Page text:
Growing up with a mother who was also a teacher was pretty tough. Besides the fact that she would seek me out to give me a huge kiss and a hug in the middle of the hallway (what ninth grader wants this? So embarrassing!), I never was allowed to stay home from school. Unless I was deathly ill, my mom would tell me to "just try it" -- go into school and see how I felt.
Some of my classmates, especially in my honors classes, would talk about taking "mental health" days. When I mentioned how I wanted to take one, Mom gave me a look that basically said, Are you kidding me? Do you know who you're talking to?
I couldn't even stay home on Senior Skip Day -- when virtually every other senior wasn't in school that day. I swear, there were pretty much only two other students in all my classes that day.
My mother certainly drilled something into my head -- being physically present at school matters. And I took this with me even after I wasn't under her watchful eye anymore; I only skipped class once in college (and that was because I was pretty sick).
But there is something about just being "present" that counts. In my first few months of college, my boyfriend dumped me. I felt pretty awful and I considered skipping all my classes the next day. But I woke up in the morning and I decided to go to all of them. And you know what? I'm so glad I did. It took my mind off of it, and by the end of the day, I was feeling much better!
I've carried over Mom's views on attendance to work as well. I do stay home when I'm feeling pretty sick, but other than that, you can find me at my cube! When my mom's cancer took a turn for the worst, I certainly felt like staying home a lot of days, but I came into work anyway. It was definitely the best thing for me, and I knew people at work were counting on me.
I'm not just telling you all of this to show you what a big nerd and/or a rule follower I am -- believe me, I know that already. But when people start skipping out on work, it's a problem, especially in a healthcare setting where a patient's life could literally hang on your work. If there is even one less person in your lab on a certain day, what could happen?
Obviously, you should stay home if you're sick, and too few people actually do this and end up bringing their germs into work with them. But if your workers are staying home because they just don't want to be at work -- now you've got a disaster on your hands.
According to Career Builder's 2009 survey on absenteeism, one-third of all U.S. workers called out sick when they were actually well. Twenty-eight percent of those surveyed think their coworkers are really calling out sick because they are stressed or burnt out.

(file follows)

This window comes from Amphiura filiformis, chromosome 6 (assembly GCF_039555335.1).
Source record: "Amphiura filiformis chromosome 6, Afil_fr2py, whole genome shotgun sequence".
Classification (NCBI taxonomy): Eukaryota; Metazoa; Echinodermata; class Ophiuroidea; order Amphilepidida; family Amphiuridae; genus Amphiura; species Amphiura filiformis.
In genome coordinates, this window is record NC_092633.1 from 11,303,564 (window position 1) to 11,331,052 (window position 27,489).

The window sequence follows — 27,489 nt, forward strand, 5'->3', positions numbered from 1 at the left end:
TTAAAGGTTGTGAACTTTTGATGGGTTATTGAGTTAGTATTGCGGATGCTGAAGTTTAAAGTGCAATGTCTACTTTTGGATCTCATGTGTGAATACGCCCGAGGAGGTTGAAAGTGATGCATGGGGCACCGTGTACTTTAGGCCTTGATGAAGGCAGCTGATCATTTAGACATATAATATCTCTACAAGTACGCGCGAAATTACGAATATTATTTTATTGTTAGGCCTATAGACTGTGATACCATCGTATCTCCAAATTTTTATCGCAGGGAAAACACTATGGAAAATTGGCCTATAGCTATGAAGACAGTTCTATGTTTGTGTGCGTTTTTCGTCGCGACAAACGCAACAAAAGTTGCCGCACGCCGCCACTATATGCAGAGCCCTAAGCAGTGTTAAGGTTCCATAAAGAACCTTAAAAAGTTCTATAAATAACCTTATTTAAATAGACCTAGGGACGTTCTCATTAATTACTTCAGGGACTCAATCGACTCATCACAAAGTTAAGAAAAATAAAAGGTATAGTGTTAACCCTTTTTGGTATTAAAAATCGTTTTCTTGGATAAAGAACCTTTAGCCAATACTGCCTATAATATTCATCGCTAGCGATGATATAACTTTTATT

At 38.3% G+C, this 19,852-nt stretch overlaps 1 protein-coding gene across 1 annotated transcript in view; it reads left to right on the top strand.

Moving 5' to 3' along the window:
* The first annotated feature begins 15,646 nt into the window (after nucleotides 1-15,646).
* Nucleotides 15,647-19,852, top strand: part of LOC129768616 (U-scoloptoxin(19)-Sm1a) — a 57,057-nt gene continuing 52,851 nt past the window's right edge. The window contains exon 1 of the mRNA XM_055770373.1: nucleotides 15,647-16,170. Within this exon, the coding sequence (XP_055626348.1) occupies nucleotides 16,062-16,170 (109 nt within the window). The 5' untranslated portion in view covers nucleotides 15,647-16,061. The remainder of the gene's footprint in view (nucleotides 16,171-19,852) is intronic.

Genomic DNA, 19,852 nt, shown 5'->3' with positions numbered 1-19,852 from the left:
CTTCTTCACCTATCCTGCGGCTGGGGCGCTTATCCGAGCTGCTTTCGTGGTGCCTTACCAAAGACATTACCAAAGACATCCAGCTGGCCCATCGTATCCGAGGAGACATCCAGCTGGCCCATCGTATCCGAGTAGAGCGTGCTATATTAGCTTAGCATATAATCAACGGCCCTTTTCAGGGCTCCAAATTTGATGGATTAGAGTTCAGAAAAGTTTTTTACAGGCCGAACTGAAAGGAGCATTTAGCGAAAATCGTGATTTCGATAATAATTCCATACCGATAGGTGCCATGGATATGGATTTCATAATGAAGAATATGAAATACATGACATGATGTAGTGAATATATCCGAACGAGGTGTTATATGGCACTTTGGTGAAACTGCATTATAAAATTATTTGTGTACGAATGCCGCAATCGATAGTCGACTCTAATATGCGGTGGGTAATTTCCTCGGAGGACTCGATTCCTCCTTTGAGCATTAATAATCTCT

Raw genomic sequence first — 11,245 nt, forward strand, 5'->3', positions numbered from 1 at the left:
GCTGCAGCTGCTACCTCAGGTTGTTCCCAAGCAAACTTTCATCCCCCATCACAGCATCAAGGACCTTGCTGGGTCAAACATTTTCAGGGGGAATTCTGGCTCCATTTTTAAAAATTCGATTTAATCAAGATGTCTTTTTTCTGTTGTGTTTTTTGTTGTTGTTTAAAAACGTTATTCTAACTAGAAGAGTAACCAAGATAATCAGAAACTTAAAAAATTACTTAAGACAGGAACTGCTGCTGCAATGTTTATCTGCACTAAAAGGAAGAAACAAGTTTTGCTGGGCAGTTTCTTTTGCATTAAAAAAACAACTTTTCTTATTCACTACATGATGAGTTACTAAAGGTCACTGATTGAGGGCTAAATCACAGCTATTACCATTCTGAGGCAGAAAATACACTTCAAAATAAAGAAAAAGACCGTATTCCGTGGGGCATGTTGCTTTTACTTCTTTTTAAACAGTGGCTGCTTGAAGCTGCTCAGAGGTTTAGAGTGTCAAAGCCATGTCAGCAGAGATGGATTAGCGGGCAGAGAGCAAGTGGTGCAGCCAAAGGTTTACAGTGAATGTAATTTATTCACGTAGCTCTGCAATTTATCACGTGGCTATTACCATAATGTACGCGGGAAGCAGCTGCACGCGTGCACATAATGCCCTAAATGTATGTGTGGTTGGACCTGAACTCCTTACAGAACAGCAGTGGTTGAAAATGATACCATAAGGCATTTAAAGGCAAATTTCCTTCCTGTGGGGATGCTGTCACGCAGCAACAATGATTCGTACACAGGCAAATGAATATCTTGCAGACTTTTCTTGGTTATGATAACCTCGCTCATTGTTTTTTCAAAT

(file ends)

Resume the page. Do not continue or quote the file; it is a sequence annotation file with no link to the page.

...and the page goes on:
Other findings include: More than one-in-ten workers (12 percent) who played hooky admitted to calling in sick because of something work-related, such as to miss a meeting, give themselves some more time to work on a project or avoid the wrath of a boss, colleague or client. Others missed work because they needed to go to a doctor's appointment (31 percent), needed to relax (28 percent), catch up on sleep (16 percent), run personal errands (13 percent), catch up on housework (10 percent) or spend time with family and friends (10 percent). An additional 32 percent just didn't feel like going to work that day.
Sometimes, you are just going to have an employee who is going to call out for no reason, even if he belongs to a great work environment. And sometimes it has to do with something going on in an employee's personal life. But many times, when employees call out sick when they aren't, it's reflective of the work environment.
What can you do as a manager to cut down on absenteeism? Sure, you can enact a strict attendance policy, but you also need to make sure you have a healthy, positive workplace environment. Make sure you have a relationship with your employees where they feel comfortable coming to you with problems and suggestions. Encourage teamwork among your laboratorians, reward workers for doing a great job and make them feel like they are important and appreciated.
Lastly, be on the alert for excuses of this nature. These are real excuses employers received from employees and reporter to Career Builder.
- I got sunburned at a nude beach and can't wear clothes.
- I woke up in Canada.
- I got caught selling an alligator.
- My buddies locked me in the trunk of an abandoned car after a weekend of drinking.
- My mom said I was not allowed to go to work today.
- A bee flew in my mouth.
- I'm just not into it today.
- I accidentally hit a nun with my motorcycle.
- A random person threw poison ivy in my face and now I have a rash.
- I'm convinced my spouse is having an affair and I'm staying home to catch them.
- I was injured chasing a seagull.
- I have a headache from eating hot peppers.